When did athletes get so rich?

Stephen Curry's yearly salary is a cool $34 million. Where did all this money come from?

nolan ryan warming up money
(Image: Chuck Andersen/Wikimedia Commons/Big Think)
  • Athletes didn't start to make serious money in the U.S. until Curt Flood sued baseball.
  • The emergence of television advertising also began to play a role.
  • The purchasing power of the average American hasn't moved since the 1970s.

There have always been rich athletes, but it is not unreasonable to suggest that today — in this century — there are more rich athletes now than there used to be. If we're to define 'now' as occupying the 20th century and 'rich' as getting paid more than one million dollars per year, then we can say that some of the first 'rich' athletes of our modern times included Dave Parker (MLB), Nolan Ryan (MLB), Moses Malone (NBA), Bobby Orr (NHL), Derek Sanderson (NHL), and Lam Jones (NFL.)

There were certainly rich players before the modern age. Not only was the Roman athlete Diocles purportedly worth $15 billion at the end of his life, but Babe Ruth, the Sultan of Swat, who nearly made the equivalent of one million per year during the height of his powers, was so comfortable with his wealth that he was rumored to have thrown a piano into a lake to test his strength. But there's a reason why athlete wealth has hit new heights.

The powder keg

So what prompted the change? What took us from an era of soccer players being former coal miners to soccer players being rich? What sparked the sudden contemporary surge? The short answer: The re-establishment of sport as a modern spectacle, free agency, and television.

Free agency is when an athlete, in effect, offers themselves up to highest or best bidder. And, until relatively recently, that wasn't the case. From 1879 to 1975, the 'reserve clause' was the rule by which American sports teams operated. A 'reserve clause' effectively meant that a player could not negotiate a contract with another team. A player could be traded, sold, or released at a team's whim.

One reason why this problem persisted for so long — why a team could buy or sell a player without so much as a question put to the player — was the fact that Major League Baseball had an exemption from federal Antitrust laws. Why? A decent argument could simply be central position baseball occupied in American culture. Judges knew what baseball meant, so they kept finding ways to 'protect' it.

The reserve clause finally began to change when Curt Flood refused a trade from the St. Louis Cardinals to the Philadelphia Phillies in 1969. He objected to how poorly the Phillies had been doing, the quality of the stadium, and his concern over encountering racist fans.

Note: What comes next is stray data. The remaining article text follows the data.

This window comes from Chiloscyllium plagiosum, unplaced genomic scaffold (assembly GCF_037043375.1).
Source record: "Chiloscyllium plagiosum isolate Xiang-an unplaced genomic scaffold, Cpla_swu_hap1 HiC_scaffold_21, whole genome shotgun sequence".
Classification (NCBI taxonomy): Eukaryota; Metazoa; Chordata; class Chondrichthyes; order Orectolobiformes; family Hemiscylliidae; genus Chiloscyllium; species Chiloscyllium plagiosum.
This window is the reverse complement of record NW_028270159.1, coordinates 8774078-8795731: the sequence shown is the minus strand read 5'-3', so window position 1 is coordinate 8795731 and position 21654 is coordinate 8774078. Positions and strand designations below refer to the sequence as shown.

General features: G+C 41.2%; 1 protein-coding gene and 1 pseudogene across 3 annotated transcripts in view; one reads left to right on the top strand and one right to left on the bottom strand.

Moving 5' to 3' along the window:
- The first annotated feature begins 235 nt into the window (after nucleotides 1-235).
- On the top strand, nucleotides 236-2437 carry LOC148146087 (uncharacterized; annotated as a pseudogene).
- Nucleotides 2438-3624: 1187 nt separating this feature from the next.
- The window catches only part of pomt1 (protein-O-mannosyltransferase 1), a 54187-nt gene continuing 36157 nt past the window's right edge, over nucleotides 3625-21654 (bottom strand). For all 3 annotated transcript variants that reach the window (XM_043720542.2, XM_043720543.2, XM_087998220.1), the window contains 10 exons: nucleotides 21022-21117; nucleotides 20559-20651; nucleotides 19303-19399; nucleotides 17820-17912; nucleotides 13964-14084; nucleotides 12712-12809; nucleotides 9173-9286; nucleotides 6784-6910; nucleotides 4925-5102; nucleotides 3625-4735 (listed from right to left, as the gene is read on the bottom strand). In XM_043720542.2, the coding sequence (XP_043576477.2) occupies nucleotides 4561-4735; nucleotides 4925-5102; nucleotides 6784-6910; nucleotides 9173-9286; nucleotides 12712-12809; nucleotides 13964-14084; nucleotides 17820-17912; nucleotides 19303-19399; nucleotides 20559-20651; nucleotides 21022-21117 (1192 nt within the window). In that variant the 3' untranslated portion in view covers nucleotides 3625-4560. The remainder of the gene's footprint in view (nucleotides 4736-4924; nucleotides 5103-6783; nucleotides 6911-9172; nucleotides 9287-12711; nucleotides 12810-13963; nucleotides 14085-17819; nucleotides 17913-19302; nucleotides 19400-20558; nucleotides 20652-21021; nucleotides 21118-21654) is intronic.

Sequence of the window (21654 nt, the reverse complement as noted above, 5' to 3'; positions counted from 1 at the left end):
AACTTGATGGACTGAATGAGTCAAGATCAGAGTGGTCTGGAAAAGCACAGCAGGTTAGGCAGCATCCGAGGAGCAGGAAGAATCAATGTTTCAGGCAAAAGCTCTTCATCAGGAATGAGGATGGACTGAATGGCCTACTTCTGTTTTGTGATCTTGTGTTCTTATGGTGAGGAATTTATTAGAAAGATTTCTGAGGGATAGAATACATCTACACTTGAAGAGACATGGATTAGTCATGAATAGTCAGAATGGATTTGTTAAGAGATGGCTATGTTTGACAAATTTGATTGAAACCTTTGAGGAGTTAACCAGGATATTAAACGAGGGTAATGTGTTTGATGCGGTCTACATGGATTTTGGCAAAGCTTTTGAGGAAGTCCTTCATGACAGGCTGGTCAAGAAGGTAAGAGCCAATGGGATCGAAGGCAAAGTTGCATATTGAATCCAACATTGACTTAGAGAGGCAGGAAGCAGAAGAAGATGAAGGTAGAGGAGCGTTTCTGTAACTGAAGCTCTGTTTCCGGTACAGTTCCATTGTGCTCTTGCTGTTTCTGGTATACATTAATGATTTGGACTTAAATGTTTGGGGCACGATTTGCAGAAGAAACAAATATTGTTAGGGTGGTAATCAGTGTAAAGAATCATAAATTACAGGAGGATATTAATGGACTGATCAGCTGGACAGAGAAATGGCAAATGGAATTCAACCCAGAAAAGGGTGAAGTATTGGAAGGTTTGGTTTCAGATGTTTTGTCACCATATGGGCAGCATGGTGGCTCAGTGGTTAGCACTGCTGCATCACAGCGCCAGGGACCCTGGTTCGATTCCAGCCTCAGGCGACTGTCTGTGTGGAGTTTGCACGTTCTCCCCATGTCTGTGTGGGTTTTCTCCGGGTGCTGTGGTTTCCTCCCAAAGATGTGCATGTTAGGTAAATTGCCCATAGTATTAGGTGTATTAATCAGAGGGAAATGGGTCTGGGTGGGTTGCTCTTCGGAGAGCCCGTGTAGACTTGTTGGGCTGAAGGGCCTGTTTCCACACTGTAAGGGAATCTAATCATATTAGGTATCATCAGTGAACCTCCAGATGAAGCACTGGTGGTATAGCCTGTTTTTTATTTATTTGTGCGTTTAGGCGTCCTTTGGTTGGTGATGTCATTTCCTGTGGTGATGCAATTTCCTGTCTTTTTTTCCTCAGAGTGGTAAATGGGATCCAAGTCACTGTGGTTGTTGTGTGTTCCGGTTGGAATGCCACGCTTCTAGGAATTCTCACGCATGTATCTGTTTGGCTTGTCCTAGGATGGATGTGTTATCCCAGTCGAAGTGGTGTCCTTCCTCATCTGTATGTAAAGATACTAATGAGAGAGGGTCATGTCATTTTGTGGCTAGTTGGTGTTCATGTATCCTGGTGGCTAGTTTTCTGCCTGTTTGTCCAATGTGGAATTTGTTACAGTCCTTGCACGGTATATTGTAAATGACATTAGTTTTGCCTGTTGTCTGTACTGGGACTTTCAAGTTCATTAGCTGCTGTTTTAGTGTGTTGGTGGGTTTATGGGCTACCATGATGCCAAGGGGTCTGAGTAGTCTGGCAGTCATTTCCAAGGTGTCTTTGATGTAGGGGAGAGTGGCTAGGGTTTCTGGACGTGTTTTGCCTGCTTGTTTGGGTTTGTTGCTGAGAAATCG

Flood eventually sued Major League Baseball. The case made its way to the Supreme Court, which ultimately sided with Major League Baseball. Flood was blackballed from the game. It wouldn't be until 1998 that Congress would officially pass the Curt Flood Act to recognize the fact that players officially have a right to their free agency (though nothing was mentioned in the Flood Act about team relocation, broadcasting agreements, and more.) Sports had, by then, gained a series of rights through incremental steps taken by collective bargaining.

Additionally, television ads brought (and continues to bring) money to the game. Consider that the Dodgers made nearly $200 million from TV advertising and broadcasting in 2016. NFL TV ad revenue hit $3.5 billion in 2017. March Madness made $1.2 billion from advertising in 2018. TV ad revenue nearly accounts for 40% of hockey player salaries.

But beyond free agency and television, it's also worth noting that the presence of certain players alone caused the price of athlete salaries to jump. In 1995, Patrick Ewing was making a little over 18 million dollars with the New York Knicks and was the highest paid player in the league; the next year saw Michael Jordan make over 30 million with the Chicago Bulls.

A period of growth

How much have athlete salaries have grown since the 1970s or 80s? How do these wages compare to the average American?

The wages of athletes in the NBA have increased 344% between 1980 and 2016, 304% in Major League Baseball, and 266% in the NFL. (As of this writing, we have yet to come across relevant NHL-related data.)

During that period — nearly three decades — the average American worker has not seen their purchasing power move. In 1981, indexed for inflation, the average American made a salary of $13,773. As of 2017, the average American salary is $50,322 per year. That's an on-year percentage increase, but there are reasons why that isn't good enough: the price of schools has gone up. The price of housing has gone up. To summarize in extremis the well-researched thesis of The Two-Income Trap, parents have been increasingly financially punished for being parents for the past 40 years, forever pushed into paying more and more for the necessities of life.

As of 2016, the highest average player salary breaks down as follows: The average NBA player makes $6.25 million per year; the average baseball player makes a little less than $4.6 million per year; the average hockey player makes a little less than $3.1 million per year; and the average American football player makes $2.1 million per year.

Do athletes deserve that much money?

Yes. Even as they've made more money over the past thirty-some years — even if we're to skip past the fact that athletes making more money overall is a comparatively recent historical trend; even if we're to point out something a little bit more situational, like the fact that Liverpool F.C. used to be comprised of literal coal miners — the legal structure in place in which these sport teams operate are still abnormally tilted in the direction of the owners.

And it isn't just that athletes deserve the money; it isn't just that college kids deserve the money or, at least, more options for them to choose from. It isn't just that payment toward athletes and student athletes needs to be much more reflective of a commitment to racial equity. It's that athletes deserve a stable exit path for when they leave the sport that they play, too.

Per a 2009 Sports Illustrated article, 78% of NFL players go broke within the first two years after they leave the NFL. Of NBA players, 60% go broke within the first five years after they leave the game. J.R. Richard — a star pitcher with the Houston Astros — was homeless for two years (even sleeping beneath a bridge) before getting a job with an asphalt company.